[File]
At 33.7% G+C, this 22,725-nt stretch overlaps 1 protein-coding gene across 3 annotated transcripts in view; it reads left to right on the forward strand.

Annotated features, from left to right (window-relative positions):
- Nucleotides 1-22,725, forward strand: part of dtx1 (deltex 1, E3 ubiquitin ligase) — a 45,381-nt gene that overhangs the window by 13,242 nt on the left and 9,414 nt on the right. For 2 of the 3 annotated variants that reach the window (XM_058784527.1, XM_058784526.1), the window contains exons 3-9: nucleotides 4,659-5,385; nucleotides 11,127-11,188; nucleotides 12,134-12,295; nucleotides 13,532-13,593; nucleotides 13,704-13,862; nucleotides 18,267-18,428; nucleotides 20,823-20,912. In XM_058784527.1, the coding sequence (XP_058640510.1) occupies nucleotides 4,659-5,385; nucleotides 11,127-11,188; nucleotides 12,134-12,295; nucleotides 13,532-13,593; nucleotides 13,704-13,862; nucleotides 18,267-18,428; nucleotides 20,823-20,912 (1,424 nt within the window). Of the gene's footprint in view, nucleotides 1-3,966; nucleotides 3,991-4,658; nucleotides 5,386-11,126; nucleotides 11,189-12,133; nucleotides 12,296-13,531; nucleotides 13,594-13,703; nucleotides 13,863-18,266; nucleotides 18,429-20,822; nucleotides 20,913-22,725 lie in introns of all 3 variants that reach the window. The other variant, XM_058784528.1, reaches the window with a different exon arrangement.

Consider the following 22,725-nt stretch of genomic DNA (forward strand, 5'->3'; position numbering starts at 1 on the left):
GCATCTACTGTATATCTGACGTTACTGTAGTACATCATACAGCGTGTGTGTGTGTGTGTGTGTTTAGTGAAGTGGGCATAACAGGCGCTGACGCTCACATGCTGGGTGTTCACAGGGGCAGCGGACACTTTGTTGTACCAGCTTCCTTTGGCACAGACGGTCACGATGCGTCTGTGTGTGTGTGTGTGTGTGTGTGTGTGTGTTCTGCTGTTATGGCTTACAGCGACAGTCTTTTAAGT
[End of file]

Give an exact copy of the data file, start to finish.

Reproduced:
At 33.7% G+C, this 22,725-nt stretch overlaps 1 protein-coding gene across 3 annotated transcripts in view; it reads left to right on the forward strand.

Annotated features, from left to right (window-relative positions):
- Nucleotides 1-22,725, forward strand: part of dtx1 (deltex 1, E3 ubiquitin ligase) — a 45,381-nt gene that overhangs the window by 13,242 nt on the left and 9,414 nt on the right. For 2 of the 3 annotated variants that reach the window (XM_058784527.1, XM_058784526.1), the window contains exons 3-9: nucleotides 4,659-5,385; nucleotides 11,127-11,188; nucleotides 12,134-12,295; nucleotides 13,532-13,593; nucleotides 13,704-13,862; nucleotides 18,267-18,428; nucleotides 20,823-20,912. In XM_058784527.1, the coding sequence (XP_058640510.1) occupies nucleotides 4,659-5,385; nucleotides 11,127-11,188; nucleotides 12,134-12,295; nucleotides 13,532-13,593; nucleotides 13,704-13,862; nucleotides 18,267-18,428; nucleotides 20,823-20,912 (1,424 nt within the window). Of the gene's footprint in view, nucleotides 1-3,966; nucleotides 3,991-4,658; nucleotides 5,386-11,126; nucleotides 11,189-12,133; nucleotides 12,296-13,531; nucleotides 13,594-13,703; nucleotides 13,863-18,266; nucleotides 18,429-20,822; nucleotides 20,913-22,725 lie in introns of all 3 variants that reach the window. The other variant, XM_058784528.1, reaches the window with a different exon arrangement.

Consider the following 22,725-nt stretch of genomic DNA (forward strand, 5'->3'; position numbering starts at 1 on the left):
GCATCTACTGTATATCTGACGTTACTGTAGTACATCATACAGCGTGTGTGTGTGTGTGTGTGTTTAGTGAAGTGGGCATAACAGGCGCTGACGCTCACATGCTGGGTGTTCACAGGGGCAGCGGACACTTTGTTGTACCAGCTTCCTTTGGCACAGACGGTCACGATGCGTCTGTGTGTGTGTGTGTGTGTGTGTGTGTGTGTTCTGCTGTTATGGCTTACAGCGACAGTCTTTTAAGT